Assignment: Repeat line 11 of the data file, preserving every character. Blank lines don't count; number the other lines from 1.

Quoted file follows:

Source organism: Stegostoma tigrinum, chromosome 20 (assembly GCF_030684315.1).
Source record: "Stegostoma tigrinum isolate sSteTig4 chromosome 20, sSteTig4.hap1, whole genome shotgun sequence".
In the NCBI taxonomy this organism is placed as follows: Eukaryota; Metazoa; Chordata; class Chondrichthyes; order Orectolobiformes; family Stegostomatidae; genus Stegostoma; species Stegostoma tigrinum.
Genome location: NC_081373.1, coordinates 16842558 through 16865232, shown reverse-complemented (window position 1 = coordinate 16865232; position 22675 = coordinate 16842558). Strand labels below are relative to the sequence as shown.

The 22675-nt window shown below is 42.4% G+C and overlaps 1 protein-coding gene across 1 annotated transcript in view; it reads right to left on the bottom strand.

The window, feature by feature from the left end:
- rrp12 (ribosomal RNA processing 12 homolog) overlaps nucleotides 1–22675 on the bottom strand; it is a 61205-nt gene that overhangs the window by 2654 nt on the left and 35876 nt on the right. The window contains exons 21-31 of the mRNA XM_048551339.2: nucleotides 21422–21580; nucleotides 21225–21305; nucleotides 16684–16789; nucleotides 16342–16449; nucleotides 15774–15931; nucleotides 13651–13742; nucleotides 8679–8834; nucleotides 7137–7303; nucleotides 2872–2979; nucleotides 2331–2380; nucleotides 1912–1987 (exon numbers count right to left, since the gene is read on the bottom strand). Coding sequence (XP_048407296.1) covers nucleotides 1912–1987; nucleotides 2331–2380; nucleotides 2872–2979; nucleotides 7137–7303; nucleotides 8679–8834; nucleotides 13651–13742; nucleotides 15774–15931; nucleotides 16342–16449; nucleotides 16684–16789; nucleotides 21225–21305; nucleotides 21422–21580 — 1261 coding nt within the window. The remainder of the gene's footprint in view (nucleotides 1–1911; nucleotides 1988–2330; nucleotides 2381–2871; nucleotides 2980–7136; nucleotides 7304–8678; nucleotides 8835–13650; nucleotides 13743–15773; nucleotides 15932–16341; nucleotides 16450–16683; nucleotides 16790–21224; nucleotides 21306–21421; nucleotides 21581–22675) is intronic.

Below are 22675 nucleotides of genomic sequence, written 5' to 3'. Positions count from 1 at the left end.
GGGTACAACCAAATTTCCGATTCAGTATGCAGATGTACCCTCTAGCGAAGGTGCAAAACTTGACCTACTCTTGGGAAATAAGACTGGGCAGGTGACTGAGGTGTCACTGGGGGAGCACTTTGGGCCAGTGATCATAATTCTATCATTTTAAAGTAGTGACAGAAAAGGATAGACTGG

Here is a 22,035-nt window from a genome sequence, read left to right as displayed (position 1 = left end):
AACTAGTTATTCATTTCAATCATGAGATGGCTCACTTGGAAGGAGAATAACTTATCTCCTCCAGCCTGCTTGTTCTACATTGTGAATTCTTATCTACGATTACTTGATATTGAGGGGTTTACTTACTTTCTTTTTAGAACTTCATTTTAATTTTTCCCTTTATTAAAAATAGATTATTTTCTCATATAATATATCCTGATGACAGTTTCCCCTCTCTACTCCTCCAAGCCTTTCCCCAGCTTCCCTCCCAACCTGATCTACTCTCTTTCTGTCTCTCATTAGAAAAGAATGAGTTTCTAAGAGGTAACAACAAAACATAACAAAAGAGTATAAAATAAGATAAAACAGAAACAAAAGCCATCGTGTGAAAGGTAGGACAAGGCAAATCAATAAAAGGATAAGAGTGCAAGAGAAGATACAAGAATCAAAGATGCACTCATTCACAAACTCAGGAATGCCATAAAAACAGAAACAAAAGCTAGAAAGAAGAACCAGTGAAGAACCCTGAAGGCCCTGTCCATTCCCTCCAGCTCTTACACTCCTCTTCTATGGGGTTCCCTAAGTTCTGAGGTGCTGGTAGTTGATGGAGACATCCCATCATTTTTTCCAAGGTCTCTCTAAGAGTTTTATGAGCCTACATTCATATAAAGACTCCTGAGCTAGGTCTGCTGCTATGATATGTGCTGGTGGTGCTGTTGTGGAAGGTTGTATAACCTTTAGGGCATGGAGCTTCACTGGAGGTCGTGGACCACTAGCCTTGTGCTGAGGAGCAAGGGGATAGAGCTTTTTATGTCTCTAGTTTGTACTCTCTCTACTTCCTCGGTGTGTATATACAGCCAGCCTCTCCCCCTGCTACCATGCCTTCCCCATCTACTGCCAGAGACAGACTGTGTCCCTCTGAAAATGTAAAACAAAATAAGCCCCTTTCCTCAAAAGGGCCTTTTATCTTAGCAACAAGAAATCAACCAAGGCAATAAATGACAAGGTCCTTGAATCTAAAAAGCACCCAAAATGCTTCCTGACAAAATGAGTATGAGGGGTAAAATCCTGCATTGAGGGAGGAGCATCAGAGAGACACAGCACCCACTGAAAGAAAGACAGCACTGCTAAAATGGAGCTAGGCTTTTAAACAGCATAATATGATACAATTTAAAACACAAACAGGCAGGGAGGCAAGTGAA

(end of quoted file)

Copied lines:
AACTAGTTATTCATTTCAATCATGAGATGGCTCACTTGGAAGGAGAATAACTTATCTCCTCCAGCCTGCTTGTTCTACATTGTGAATTCTTATCTACGATTACTTGATATTGAGGGGTTTACTTACTTTCTTTTTAGAACTTCATTTTAATTTTTCCCTTTATTAAAAATAGATTATTTTCTCATATAATATATCCTGATGACAGTTTCCCCTCTCTACTCCTCCAAGCCTTTCCCCAGCTTCCCTCCCAACCTGATCTACTCTCTTTCTGTCTCTCATTAGAAAAGAATGAGTTTCTAAGAGGTAACAACAAAACATAACAAAAGAGTATAAAATAAGATAAAACAGAAACAAAAGCCATCGTGTGAAAGGTAGGACAAGGCAAATCAATAAAAGGATAAGAGTGCAAGAGAAGATACAAGAATCAAAGATGCACTCATTCACAAACTCAGGAATGCCATAAAAACAGAAACAAAAGCTAGAAAGAAGAACCAGTGAAGAACCCTGAAGGCCCTGTCCATTCCCTCCAGCTCTTACACTCCTCTTCTATGGGGTTCCCTAAGTTCTGAGGTGCTGGTAGTTGATGGAGACATCCCATCATTTTTTCCAAGGTCTCTCTAAGAGTTTTATGAGCCTACATTCATATAAAGACTCCTGAGCTAGGTCTGCTGCTATGATATGTGCTGGTGGTGCTGTTGTGGAAGGTTGTATAACCTTTAGGGCATGGAGCTTCACTGGAGGTCGTGGACCACTAGCCTTGTGCTGAGGAGCAAGGGGATAGAGCTTTTTATGTCTCTAGTTTGTACTCTCTCTACTTCCTCGGTGTGTATATACAGCCAGCCTCTCCCCCTGCTACCATGCCTTCCCCATCTACTGCCAGAGACAGACTGTGTCCCTCTGAAAATGTAAAACAAAATAAGCCCCTTTCCTCAAAAGGGCCTTTTATCTTAGCAACAAGAAATCAACCAAGGCAATAAATGACAAGGTCCTTGAATCTAAAAAGCACCCAAAATGCTTCCTGACAAAATGAGTATGAGGGGTAAAATCCTGCATTGAGGGAGGAGCATCAGAGAGACACAGCACCCACTGAAAGAAAGACAGCACTGCTAAAATGGAGCTAGGCTTTTAAACAGCATAATATGATACAATTTAAAACACAAACAGGCAGGGAGGCAAGTGAA